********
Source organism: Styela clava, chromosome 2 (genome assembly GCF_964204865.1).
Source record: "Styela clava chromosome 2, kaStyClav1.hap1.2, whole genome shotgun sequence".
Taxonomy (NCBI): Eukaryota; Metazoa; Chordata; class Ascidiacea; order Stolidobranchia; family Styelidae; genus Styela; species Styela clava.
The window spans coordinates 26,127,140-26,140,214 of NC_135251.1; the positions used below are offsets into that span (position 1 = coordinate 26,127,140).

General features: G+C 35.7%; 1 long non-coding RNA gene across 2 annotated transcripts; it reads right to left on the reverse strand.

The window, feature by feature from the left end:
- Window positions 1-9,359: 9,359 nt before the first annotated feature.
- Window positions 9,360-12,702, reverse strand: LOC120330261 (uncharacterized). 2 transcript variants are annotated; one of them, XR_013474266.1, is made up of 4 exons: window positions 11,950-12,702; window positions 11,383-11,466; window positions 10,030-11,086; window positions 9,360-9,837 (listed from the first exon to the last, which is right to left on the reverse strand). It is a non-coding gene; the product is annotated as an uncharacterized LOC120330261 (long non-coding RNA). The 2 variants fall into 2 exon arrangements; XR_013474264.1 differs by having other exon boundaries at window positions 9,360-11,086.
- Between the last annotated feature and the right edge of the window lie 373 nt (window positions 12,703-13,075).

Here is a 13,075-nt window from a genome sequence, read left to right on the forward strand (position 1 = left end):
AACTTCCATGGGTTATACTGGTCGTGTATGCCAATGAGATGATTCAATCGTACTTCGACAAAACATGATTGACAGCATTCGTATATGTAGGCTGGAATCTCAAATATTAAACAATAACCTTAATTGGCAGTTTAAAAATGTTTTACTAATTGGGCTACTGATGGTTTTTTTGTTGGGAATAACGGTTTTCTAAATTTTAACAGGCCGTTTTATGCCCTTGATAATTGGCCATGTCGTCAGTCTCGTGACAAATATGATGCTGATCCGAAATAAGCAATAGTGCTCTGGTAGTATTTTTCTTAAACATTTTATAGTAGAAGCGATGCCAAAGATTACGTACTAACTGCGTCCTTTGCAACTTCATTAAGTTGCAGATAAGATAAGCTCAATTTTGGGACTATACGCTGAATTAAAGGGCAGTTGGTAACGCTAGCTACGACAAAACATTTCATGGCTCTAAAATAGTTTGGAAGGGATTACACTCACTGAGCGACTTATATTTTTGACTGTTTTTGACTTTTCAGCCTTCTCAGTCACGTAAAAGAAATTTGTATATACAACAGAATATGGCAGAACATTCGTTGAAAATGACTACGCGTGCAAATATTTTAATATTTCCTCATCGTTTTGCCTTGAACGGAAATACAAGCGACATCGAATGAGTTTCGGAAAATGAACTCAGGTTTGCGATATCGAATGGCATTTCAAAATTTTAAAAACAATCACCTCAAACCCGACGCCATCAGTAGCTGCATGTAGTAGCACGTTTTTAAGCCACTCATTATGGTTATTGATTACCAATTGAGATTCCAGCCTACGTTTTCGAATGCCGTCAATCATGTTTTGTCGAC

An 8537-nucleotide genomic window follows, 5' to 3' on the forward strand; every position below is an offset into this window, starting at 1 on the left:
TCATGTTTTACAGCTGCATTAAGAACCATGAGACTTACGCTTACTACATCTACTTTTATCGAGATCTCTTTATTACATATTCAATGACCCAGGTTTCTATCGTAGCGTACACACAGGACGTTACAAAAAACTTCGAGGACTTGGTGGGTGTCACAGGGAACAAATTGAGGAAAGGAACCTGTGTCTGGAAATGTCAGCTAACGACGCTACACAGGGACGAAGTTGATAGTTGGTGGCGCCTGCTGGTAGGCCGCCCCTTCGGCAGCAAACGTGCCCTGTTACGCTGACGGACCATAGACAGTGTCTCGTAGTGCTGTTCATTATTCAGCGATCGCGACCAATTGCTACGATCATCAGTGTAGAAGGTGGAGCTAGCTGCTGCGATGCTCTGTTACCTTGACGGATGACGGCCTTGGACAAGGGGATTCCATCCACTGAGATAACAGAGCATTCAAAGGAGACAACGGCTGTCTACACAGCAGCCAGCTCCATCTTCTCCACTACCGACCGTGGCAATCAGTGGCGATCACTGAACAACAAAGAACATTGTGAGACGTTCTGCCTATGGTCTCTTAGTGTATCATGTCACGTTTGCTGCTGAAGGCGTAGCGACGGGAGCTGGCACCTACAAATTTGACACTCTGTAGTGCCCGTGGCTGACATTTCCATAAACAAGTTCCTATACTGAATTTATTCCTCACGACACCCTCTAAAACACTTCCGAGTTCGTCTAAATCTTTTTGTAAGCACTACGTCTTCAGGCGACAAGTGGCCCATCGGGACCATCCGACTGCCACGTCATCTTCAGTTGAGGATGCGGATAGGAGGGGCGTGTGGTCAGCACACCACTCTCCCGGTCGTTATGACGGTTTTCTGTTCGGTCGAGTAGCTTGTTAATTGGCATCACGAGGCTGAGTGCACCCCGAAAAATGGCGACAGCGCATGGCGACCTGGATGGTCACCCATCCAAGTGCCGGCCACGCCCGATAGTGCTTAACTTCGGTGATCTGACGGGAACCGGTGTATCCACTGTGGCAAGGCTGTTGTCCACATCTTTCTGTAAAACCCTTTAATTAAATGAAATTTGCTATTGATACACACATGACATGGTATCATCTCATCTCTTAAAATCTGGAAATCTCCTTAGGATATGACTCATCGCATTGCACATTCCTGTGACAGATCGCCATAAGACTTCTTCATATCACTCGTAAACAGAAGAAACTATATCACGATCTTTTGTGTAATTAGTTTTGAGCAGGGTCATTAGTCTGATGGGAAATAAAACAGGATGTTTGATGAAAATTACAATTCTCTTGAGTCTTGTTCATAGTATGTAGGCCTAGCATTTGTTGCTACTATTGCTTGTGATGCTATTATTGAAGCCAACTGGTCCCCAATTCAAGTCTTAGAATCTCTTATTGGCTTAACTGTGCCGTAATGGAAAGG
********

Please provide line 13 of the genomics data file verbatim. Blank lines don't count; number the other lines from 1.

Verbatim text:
TCATGTTTTACAGCTGCATTAAGAACCATGAGACTTACGCTTACTACATCTACTTTTATCGAGATCTCTTTATTACATATTCAATGACCCAGGTTTCTATCGTAGCGTACACACAGGACGTTACAAAAAACTTCGAGGACTTGGTGGGTGTCACAGGGAACAAATTGAGGAAAGGAACCTGTGTCTGGAAATGTCAGCTAACGACGCTACACAGGGACGAAGTTGATAGTTGGTGGCGCCTGCTGGTAGGCCGCCCCTTCGGCAGCAAACGTGCCCTGTTACGCTGACGGACCATAGACAGTGTCTCGTAGTGCTGTTCATTATTCAGCGATCGCGACCAATTGCTACGATCATCAGTGTAGAAGGTGGAGCTAGCTGCTGCGATGCTCTGTTACCTTGACGGATGACGGCCTTGGACAAGGGGATTCCATCCACTGAGATAACAGAGCATTCAAAGGAGACAACGGCTGTCTACACAGCAGCCAGCTCCATCTTCTCCACTACCGACCGTGGCAATCAGTGGCGATCACTGAACAACAAAGAACATTGTGAGACGTTCTGCCTATGGTCTCTTAGTGTATCATGTCACGTTTGCTGCTGAAGGCGTAGCGACGGGAGCTGGCACCTACAAATTTGACACTCTGTAGTGCCCGTGGCTGACATTTCCATAAACAAGTTCCTATACTGAATTTATTCCTCACGACACCCTCTAAAACACTTCCGAGTTCGTCTAAATCTTTTTGTAAGCACTACGTCTTCAGGCGACAAGTGGCCCATCGGGACCATCCGACTGCCACGTCATCTTCAGTTGAGGATGCGGATAGGAGGGGCGTGTGGTCAGCACACCACTCTCCCGGTCGTTATGACGGTTTTCTGTTCGGTCGAGTAGCTTGTTAATTGGCATCACGAGGCTGAGTGCACCCCGAAAAATGGCGACAGCGCATGGCGACCTGGATGGTCACCCATCCAAGTGCCGGCCACGCCCGATAGTGCTTAACTTCGGTGATCTGACGGGAACCGGTGTATCCACTGTGGCAAGGCTGTTGTCCACATCTTTCTGTAAAACCCTTTAATTAAATGAAATTTGCTATTGATACACACATGACATGGTATCATCTCATCTCTTAAAATCTGGAAATCTCCTTAGGATATGACTCATCGCATTGCACATTCCTGTGACAGATCGCCATAAGACTTCTTCATATCACTCGTAAACAGAAGAAACTATATCACGATCTTTTGTGTAATTAGTTTTGAGCAGGGTCATTAGTCTGATGGGAAATAAAACAGGATGTTTGATGAAAATTACAATTCTCTTGAGTCTTGTTCATAGTATGTAGGCCTAGCATTTGTTGCTACTATTGCTTGTGATGCTATTATTGAAGCCAACTGGTCCCCAATTCAAGTCTTAGAATCTCTTATTGGCTTAACTGTGCCGTAATGGAAAGG